As first home buyers struggle to stump up stamp duty on top of other home buying costs, a leading real estate body has suggested an innovative means of easing this tax burden and stimulating the property market.
According to the Real Estate Institute of New South Wales (REINSW), as well as reducing the overall rate of stamp duty, a ‘pay as you go’ system that allows home buyers to stagger their stamp duty payments over the course of three years would drastically reduce the cost burden associated with buying a property and stimulate the slow moving property market.
“Housing supply and affordability are the key issues facing NSW which need to be tackled head on in the upcoming state budget,” said REINSW president Christian Payne.
Speaking on the situation in Sydney, he added that convoluted planning controls are delaying the delivery of new housing stock that is urgently needed to meet the growing demand of thousands of people flocking to live in the Harbour City.
“As a result, housing affordability is being squeezed with many simply unable to afford their own home,” he said. “Add the significant additional burden of stamp duty to the already high price of real estate in Sydney and you have a market that is pushing the Australian dream beyond the reach of many.”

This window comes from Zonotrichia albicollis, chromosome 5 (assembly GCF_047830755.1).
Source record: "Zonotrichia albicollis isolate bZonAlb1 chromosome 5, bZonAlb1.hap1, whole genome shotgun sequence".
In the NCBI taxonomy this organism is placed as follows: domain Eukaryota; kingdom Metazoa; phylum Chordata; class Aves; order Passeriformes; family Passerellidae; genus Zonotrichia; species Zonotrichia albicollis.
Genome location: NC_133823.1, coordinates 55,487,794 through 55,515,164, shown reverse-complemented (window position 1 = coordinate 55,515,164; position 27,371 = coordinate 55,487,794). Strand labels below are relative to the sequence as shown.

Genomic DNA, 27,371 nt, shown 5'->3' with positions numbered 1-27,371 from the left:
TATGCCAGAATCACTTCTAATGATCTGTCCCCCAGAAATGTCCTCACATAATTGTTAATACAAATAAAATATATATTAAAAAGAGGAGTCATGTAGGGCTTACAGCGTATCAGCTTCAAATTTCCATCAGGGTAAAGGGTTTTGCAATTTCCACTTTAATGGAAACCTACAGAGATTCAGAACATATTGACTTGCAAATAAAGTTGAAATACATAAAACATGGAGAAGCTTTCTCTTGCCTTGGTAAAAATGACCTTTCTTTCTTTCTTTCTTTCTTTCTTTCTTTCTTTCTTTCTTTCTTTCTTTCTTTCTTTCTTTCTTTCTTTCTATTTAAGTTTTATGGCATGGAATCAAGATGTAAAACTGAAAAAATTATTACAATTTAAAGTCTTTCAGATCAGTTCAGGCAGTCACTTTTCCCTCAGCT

The introduction of a ‘pay as you go’ stamp duty plan for first homebuyers that allows a staged payment plan of property transfer taxes over three years, claimed the REINSW, would reduce the burden of upfront stamp duty on top of a house deposit – providing practical assistance to first homebuyers.
Additional suggestions include:
Cutting the rate of stamp duty in order to increase Government revenue. According to REINSW research, when property transfers taxes were cut in Western Australia and the Northern Territory, government revenues actually increased. Between 2003 and 2006, Western Australian cut property transfer duties by 0.9%, yet related revenues rose by $706 million. Similarly in the Northern Territory, property transfer rates were cut by 0.45% and resulted in an increase of $20 million in related revenue – a rise of 20%.
Urgent reform of planning controls. There is an urgent need for planning controls to be reformed in order to reduce red tape and costs, as well as providing greater certainty for developers, claimed the REINW. Housing supply is failing to meet existing demand and this problem will only be further exacerbated as more and more people move to Sydney.
“There is a real opportunity now to deliver innovative solutions that will not only increase government revenues, but will bring the great Australian dream back into the reach of many thousands of young first homebuyers in NSW,” said Payne.
The news comes as newly elected Queensland Premier Campell Newman pledges to reinstate stamp duty concessions for principle places of residence in the state.
Announcing a raft of measures designed to reduce the cost of living in the Sunshine State, Newman stated that “cabinet also formally approved the reinstatement of the principal place of residence stamp duty concession from 1 July 2012, which will save Queenslanders up to $7,000 when they purchase an average family home".
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